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Rebellion Record: a Diary of American Events: Documents and Narratives, Volume 10. (ed. Frank Moore) 78 0 Browse Search
Jubal Anderson Early, Ruth Hairston Early, Lieutenant General Jubal A. Early , C. S. A. 36 0 Browse Search
Southern Historical Society Papers, Volume 10. (ed. Reverend J. William Jones) 36 0 Browse Search
Robert Underwood Johnson, Clarence Clough Buell, Battles and Leaders of the Civil War. Volume 3. 28 0 Browse Search
Brigadier-General Ellison Capers, Confederate Military History, a library of Confederate States Military History: Volume 5, South Carolina (ed. Clement Anselm Evans) 22 0 Browse Search
Rebellion Record: a Diary of American Events: Documents and Narratives, Volume 9. (ed. Frank Moore) 18 0 Browse Search
Edward Porter Alexander, Military memoirs of a Confederate: a critical narrative 14 0 Browse Search
Southern Historical Society Papers, Volume 14. (ed. Reverend J. William Jones) 14 0 Browse Search
Maj. Jed. Hotchkiss, Confederate Military History, a library of Confederate States Military History: Volume 3, Virginia (ed. Clement Anselm Evans) 12 0 Browse Search
Robert Underwood Johnson, Clarence Clough Buell, Battles and Leaders of the Civil War: The Opening Battles. Volume 1. 12 0 Browse Search
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Browsing named entities in The Daily Dispatch: May 18, 1864., [Electronic resource]. You can also browse the collection for Telegraph (New Mexico, United States) or search for Telegraph (New Mexico, United States) in all documents.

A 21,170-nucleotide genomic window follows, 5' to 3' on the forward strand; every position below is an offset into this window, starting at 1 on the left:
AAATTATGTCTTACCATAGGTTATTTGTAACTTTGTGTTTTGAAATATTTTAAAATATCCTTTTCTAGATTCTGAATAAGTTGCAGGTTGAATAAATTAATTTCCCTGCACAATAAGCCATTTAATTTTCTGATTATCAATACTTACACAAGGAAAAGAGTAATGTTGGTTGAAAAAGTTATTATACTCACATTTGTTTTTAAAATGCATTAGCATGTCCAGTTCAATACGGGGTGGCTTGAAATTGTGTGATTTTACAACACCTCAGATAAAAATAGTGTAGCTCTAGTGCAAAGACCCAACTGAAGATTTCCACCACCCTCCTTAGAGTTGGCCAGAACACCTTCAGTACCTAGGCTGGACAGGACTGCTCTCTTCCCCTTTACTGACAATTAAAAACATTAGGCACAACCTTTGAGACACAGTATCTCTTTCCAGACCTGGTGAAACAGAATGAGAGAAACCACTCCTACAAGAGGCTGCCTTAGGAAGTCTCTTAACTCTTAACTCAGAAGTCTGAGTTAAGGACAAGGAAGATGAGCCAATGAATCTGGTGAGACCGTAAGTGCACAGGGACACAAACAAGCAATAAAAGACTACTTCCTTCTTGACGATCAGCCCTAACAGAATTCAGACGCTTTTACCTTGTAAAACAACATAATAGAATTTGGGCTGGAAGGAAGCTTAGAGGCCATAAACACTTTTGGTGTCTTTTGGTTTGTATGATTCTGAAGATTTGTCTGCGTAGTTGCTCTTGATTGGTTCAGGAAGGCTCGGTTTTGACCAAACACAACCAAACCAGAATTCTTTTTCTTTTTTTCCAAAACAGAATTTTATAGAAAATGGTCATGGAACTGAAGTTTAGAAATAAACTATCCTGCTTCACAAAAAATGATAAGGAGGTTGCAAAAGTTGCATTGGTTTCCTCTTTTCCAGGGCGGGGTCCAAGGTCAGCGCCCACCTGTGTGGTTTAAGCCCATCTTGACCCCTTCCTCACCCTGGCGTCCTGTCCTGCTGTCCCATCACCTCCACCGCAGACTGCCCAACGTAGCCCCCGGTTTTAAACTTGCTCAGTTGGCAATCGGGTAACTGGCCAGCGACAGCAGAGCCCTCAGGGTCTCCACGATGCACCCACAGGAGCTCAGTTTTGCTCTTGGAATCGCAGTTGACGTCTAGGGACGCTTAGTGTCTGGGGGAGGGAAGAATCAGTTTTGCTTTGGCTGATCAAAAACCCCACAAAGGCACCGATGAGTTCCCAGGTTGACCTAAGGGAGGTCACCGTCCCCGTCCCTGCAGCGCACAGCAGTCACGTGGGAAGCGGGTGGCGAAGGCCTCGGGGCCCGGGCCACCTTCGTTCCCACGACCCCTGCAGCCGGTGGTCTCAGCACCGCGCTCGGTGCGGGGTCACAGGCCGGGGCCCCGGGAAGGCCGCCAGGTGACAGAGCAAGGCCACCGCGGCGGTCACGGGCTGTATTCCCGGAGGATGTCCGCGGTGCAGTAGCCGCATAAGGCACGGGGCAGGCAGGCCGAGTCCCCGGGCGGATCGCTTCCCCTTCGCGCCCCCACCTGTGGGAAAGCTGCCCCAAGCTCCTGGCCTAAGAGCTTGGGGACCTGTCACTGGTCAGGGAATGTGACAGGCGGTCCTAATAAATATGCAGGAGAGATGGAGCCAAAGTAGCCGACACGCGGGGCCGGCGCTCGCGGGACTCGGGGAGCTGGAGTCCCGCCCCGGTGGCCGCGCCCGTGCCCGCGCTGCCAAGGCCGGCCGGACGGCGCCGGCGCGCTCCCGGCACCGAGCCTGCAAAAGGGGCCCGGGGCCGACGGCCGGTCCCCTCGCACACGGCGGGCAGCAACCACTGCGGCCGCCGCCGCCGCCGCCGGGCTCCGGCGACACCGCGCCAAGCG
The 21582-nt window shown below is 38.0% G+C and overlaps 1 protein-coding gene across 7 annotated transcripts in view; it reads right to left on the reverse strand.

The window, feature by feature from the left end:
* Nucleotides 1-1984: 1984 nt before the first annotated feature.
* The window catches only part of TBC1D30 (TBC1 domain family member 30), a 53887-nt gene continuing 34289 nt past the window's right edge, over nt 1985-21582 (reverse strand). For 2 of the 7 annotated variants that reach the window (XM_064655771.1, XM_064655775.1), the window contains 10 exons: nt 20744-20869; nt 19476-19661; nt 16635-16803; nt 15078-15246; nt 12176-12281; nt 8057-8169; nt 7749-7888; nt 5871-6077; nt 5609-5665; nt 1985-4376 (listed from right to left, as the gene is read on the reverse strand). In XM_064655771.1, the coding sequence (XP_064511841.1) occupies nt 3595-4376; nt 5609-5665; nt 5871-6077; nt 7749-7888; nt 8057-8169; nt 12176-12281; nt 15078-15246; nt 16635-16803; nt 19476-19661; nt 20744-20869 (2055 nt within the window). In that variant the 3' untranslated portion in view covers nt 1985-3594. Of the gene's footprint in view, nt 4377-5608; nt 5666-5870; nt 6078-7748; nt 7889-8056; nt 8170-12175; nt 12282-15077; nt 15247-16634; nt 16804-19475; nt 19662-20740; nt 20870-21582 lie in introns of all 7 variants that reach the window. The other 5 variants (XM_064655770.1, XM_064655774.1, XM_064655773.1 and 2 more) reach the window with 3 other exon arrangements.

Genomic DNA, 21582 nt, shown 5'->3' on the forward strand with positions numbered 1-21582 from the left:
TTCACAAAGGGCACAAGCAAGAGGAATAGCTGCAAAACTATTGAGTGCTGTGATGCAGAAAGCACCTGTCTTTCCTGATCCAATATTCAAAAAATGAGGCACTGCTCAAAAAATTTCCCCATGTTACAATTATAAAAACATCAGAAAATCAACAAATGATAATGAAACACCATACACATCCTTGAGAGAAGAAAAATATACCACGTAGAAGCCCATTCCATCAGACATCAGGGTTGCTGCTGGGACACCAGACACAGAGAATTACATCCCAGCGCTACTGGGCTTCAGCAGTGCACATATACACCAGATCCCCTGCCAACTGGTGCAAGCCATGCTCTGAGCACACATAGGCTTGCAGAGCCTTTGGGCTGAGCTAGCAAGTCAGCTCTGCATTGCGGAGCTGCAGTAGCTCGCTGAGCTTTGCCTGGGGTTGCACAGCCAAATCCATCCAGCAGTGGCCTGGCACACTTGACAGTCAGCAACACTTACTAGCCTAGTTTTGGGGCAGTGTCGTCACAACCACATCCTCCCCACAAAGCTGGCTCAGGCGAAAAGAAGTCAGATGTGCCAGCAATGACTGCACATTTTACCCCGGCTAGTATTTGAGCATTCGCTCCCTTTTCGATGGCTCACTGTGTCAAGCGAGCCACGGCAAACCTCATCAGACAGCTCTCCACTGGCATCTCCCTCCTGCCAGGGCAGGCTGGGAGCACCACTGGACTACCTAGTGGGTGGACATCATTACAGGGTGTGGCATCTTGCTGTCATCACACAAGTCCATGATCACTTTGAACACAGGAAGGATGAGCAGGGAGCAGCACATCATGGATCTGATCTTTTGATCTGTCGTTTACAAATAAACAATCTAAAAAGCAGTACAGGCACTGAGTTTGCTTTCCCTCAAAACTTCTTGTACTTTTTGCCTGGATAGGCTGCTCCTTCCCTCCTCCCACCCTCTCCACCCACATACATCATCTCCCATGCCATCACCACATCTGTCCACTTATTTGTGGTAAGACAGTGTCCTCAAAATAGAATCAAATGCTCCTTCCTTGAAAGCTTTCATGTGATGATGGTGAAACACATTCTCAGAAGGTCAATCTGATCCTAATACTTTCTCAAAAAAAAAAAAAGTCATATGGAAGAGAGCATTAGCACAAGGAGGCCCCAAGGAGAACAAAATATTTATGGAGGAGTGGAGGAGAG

Your search returned 2 results in 1 document section:

our Own Correspondent.] Battle Field, Near Spotsylvania C. H., May 16, 1864. Since Thursday last there has been no general engagement. On Saturday night the enemy withdrew from the front on our left, and moved their troops over to the Telegraph road, seizing the Massaponax, and massing a considerable force on our front. During the day yesterday Gen Anderson swung his forces around on our right, (the enemy's left,) and found the enemy "clean gone."--This required new dispositions on o had neither food nor drink for four days. This is well avouched. Nothing was done to day until about 4 o'clock, when there was some cannonading lasting for an hour, and just before sunset there was cavalry fighting near Smith's Mid on the Telegraph road, lasting for about an hour. Grant's new move indicates, in my judgment, no purpose to fall back, but rather to get nearer the railroad, in order to have less wagon transportation. As usual on the line of their march houses have been